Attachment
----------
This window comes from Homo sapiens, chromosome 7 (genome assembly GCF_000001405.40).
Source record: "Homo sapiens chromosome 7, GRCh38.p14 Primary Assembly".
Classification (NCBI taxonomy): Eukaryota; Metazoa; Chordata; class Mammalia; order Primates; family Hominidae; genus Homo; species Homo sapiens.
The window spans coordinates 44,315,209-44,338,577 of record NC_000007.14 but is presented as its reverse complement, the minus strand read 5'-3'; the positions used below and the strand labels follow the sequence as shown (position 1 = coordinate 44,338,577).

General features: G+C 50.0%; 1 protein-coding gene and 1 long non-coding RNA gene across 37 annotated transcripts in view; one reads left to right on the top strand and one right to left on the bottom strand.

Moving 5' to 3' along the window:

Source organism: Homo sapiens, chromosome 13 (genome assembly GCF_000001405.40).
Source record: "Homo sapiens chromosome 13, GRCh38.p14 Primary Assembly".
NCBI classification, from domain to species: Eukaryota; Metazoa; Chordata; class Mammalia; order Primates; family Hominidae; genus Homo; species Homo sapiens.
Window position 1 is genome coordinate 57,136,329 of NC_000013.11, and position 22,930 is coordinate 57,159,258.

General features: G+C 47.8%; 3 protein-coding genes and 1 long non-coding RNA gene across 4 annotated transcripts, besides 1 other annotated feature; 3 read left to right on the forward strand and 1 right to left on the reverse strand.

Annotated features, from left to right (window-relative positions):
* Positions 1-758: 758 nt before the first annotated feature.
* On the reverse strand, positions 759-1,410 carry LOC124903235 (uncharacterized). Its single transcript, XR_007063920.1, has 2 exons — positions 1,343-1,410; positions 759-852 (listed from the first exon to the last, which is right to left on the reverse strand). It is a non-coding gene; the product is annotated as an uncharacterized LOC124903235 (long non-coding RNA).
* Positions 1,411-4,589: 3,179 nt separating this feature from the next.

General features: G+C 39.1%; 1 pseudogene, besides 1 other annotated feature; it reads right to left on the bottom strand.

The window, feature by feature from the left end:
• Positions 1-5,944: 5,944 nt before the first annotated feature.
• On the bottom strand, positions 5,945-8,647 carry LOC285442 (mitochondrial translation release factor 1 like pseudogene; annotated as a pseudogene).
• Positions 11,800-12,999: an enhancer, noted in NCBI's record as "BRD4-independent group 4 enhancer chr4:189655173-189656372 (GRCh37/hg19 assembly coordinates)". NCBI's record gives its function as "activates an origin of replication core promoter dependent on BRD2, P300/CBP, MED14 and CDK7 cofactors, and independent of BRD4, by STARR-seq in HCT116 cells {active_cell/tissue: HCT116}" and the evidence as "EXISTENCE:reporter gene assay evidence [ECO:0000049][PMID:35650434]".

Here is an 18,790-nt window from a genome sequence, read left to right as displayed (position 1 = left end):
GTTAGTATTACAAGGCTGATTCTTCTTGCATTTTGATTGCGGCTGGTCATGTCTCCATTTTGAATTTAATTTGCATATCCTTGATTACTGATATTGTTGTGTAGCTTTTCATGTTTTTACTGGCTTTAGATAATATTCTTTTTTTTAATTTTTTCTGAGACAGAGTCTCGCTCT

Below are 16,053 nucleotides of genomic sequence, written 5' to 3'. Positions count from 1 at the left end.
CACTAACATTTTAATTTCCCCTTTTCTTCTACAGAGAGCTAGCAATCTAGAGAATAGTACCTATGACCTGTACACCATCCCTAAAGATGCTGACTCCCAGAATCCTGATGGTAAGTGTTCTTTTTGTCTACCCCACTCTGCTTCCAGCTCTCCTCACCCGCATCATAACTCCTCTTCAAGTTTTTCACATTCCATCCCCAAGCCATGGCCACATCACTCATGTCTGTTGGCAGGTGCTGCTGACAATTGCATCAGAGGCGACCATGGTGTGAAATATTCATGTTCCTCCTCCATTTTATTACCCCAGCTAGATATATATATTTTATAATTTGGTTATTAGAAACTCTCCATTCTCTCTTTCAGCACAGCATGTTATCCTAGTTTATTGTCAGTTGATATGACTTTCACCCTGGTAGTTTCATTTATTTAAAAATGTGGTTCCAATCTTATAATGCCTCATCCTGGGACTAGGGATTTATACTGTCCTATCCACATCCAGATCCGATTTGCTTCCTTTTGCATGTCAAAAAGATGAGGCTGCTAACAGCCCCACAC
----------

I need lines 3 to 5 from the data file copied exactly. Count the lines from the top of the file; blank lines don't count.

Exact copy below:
Classification (NCBI taxonomy): Eukaryota; Metazoa; Chordata; class Mammalia; order Primates; family Hominidae; genus Homo; species Homo sapiens.
The window spans coordinates 44,315,209-44,338,577 of record NC_000007.14 but is presented as its reverse complement, the minus strand read 5'-3'; the positions used below and the strand labels follow the sequence as shown (position 1 = coordinate 44,338,577).

General features: G+C 50.0%; 1 protein-coding gene and 1 long non-coding RNA gene across 37 annotated transcripts in view; one reads left to right on the top strand and one right to left on the bottom strand.